It's never too early to start honing your interview skills. Even if you have no interviews in sight. Even if you're in a solid job that you don't plan to leave soon. No matter where you are in your career, solid interview skills will serve you well right now--and putting them into practice over the next months will set you up for success when you do score an interview for the job of your dreams. Plus, starting early helps cut down on the night-before-a-big-interview panic, because you'll know you're well-prepared for whatever the interviewer throws at you.
1. Nonverbal Communication
If you've ever taken a speech class, you've heard about the importance of body language. But you might not be taking it seriously enough. Making it your business to become an expert at nonverbal communication can impact all areas of your life--not just your job interviews.
In her Ted talk called Your Body Language Shapes Who You Are, social psychologist Amy Cuddy makes it clear that your body language does more than present an image to the world. It's not just acting. Standing up straighter, mastering a firm handshake, and squaring your shoulders (among other things), can actually change the way you think of yourself--and influence the person you become.
7 Steps to Improving Nonverbal Communication, Psychology Today
2. Craft Your Story
You can never be sure just what an interviewer is going to ask, but it's pretty much always safe to assume that you'll hear some version of the classic "tell me about yourself!"
Covering the bare facts is boring: "I majored in IT at the University of Awesomeness and really have a passion for the tech industry, which you can see from x, y, and z on my resume." Telling the interviewer about how you scrimped and saved to buy your first computer, then taught yourself to code when you were in high school, turns the facts into a story--and (hopefully) makes you a memorable personality.
Don't get too long-winded here, but add enough personal detail that you don't sound like a text-to-speech app reading your resume to the interviewer. It doesn't hurt to write down what you want to say, word for word, in advance. You don't have to memorize it exactly, but knowing how you'll get started and transition between ideas is huge. Then practice your spiel--over and over if you have to--and try it out on friends and family, tweaking it along the way. It might feel like overkill, but getting your Story Statement down ahead of time will save you a lot of sweat and verbal clutter when you're in the chair.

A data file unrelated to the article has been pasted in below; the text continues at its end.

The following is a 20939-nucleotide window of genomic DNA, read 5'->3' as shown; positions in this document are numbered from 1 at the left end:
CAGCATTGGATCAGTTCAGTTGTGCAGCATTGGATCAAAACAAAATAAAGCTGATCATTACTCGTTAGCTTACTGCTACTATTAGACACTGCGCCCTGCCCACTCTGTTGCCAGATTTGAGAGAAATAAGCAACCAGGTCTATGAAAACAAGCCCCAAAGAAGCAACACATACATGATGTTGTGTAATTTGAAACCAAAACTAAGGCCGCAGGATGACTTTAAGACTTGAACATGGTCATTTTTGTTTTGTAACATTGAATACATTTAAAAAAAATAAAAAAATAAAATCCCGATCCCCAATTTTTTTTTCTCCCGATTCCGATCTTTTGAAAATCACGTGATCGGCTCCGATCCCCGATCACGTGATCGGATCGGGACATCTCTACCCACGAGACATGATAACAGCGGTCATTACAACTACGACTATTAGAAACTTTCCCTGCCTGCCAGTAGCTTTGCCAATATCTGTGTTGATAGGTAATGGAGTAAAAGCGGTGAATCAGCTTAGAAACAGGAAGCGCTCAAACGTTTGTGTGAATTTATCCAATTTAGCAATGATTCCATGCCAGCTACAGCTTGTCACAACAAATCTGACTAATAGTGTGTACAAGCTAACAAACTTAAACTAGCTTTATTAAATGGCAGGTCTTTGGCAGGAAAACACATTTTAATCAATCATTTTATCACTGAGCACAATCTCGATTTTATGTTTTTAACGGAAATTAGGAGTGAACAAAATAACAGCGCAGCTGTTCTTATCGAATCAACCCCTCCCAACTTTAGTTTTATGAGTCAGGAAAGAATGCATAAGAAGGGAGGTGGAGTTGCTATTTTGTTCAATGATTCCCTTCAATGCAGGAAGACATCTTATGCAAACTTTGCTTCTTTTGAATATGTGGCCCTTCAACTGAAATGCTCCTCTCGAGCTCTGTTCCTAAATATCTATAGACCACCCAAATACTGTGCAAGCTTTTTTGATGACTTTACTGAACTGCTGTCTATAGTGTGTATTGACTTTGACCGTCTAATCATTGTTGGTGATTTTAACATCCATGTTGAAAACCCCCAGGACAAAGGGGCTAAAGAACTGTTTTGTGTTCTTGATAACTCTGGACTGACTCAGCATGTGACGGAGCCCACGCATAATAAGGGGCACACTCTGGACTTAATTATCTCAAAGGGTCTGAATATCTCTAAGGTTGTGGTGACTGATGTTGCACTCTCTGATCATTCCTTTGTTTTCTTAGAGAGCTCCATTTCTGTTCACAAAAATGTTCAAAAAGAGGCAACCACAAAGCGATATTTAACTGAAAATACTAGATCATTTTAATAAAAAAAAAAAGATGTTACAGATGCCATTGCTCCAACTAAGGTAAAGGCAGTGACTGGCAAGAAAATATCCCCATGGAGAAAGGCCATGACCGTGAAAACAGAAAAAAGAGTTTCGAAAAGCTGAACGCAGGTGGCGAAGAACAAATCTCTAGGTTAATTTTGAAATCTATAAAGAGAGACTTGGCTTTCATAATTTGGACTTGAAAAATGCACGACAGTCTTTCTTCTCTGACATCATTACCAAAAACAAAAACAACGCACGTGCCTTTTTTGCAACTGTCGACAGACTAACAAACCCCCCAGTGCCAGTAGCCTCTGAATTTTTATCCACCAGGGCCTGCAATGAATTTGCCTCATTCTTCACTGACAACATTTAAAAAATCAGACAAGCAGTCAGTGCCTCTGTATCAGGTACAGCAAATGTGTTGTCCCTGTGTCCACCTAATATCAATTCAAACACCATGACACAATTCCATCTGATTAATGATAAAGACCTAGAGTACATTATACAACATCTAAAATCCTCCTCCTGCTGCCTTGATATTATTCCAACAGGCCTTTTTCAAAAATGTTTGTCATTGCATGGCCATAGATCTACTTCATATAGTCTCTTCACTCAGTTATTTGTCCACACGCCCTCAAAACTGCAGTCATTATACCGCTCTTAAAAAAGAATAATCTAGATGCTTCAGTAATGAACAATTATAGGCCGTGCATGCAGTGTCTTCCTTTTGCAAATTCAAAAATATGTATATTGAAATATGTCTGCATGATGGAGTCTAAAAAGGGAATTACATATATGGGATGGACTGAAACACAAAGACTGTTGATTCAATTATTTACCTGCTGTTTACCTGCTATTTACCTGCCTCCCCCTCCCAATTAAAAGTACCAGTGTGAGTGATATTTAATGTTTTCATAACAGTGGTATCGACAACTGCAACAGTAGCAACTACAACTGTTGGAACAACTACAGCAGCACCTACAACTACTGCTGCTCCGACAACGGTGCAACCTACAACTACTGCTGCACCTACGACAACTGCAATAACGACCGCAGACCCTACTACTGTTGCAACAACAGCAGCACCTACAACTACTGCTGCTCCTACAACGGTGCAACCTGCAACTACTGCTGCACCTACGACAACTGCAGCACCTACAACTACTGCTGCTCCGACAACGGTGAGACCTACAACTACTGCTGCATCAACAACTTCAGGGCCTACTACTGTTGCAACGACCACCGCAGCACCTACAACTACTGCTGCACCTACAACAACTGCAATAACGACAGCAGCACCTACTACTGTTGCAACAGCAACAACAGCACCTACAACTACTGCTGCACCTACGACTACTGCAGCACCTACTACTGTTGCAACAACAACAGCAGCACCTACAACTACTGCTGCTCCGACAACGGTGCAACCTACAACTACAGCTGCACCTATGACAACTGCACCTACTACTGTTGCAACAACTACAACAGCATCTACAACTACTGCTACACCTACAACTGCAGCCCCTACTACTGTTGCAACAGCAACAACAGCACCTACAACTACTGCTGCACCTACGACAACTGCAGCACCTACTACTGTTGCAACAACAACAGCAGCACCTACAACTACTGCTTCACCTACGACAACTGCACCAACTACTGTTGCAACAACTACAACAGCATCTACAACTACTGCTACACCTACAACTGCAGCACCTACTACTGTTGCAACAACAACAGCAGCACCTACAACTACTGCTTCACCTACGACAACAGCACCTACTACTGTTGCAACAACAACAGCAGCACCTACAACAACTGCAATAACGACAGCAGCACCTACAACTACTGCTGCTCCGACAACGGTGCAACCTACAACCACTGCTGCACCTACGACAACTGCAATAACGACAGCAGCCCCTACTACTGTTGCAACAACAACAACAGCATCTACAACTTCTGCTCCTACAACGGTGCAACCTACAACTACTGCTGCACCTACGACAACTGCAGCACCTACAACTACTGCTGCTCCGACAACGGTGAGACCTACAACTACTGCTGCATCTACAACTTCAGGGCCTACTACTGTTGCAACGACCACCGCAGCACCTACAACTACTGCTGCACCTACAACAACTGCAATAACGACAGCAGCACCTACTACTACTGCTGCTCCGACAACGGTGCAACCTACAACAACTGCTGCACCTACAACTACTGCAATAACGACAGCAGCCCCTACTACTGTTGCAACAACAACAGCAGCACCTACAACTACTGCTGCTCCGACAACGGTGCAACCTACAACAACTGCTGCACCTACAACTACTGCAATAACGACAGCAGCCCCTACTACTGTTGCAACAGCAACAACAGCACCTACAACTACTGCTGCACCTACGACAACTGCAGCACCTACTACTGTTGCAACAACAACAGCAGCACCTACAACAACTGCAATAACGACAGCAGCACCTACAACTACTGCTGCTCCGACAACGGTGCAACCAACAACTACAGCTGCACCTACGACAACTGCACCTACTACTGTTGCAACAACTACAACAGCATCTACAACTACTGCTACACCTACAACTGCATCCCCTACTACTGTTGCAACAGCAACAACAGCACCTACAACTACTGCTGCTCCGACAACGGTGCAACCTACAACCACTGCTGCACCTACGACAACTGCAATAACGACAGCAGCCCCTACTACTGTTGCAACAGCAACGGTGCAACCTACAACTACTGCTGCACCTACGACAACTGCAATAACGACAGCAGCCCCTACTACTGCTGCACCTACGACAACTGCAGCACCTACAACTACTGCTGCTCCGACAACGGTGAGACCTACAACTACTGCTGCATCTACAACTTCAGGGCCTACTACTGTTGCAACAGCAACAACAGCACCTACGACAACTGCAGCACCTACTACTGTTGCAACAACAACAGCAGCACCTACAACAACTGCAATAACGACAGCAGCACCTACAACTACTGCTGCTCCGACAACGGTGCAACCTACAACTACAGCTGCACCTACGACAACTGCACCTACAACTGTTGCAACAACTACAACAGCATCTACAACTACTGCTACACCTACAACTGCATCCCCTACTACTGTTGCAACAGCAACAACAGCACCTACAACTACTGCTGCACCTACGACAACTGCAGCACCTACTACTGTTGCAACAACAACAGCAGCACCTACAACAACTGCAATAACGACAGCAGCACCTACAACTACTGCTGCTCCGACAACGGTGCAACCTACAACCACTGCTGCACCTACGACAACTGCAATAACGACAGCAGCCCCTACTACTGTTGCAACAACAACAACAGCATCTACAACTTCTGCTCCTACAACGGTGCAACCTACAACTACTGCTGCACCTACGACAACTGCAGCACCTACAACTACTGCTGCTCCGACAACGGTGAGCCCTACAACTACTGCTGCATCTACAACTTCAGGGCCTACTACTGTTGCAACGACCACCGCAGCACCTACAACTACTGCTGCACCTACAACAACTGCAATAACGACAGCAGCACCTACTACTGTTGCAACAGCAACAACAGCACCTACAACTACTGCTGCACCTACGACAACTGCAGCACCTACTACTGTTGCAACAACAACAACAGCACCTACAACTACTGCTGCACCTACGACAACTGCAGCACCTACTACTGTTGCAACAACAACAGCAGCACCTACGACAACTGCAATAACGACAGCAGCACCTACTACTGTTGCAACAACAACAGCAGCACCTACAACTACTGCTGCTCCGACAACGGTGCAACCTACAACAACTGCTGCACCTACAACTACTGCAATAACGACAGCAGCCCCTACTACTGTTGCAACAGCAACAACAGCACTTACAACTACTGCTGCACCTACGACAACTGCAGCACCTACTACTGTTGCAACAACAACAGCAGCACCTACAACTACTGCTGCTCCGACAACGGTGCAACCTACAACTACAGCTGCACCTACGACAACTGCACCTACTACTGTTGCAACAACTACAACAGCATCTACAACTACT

Good Ways to 'Tell Me About Yourself,' The Ladders
What To Say When You Talk About Yourself, The Introvert Entrepreneur
How to Answer 'Tell Me About Yourself' In An Interview, U.S. News & World Report
3. Become a Master of Research
Before you step into an office for an interview, you need to be very, very familiar with the company you're hoping will hire you. Venture well beyond their home page and read about their founders, the non-profit organizations they back, and the history behind their current initiatives. Find out how they're doing financially, stalk them on social media to see how they engage with their community, and familiarize yourself with their competitors.
You won't use all this information in your interview, but having the information on hand ahead of time will help you respond more insightfully to interview questions, and your understanding of their concerns will set you apart from the crowd.
What to Know About a Company Before You Interview, Careerbuilder
Obviously these aren't the only interview skills you'll need to worry about; being polite, dressing appropriately, and sending a thank-you email afterward are also huge steps in the right direction, but hopefully you won't need large chunks of time to master those. Instead, focus on the skills you can build today--both relevant job skills and interview skills--and your competence will impress even yourself!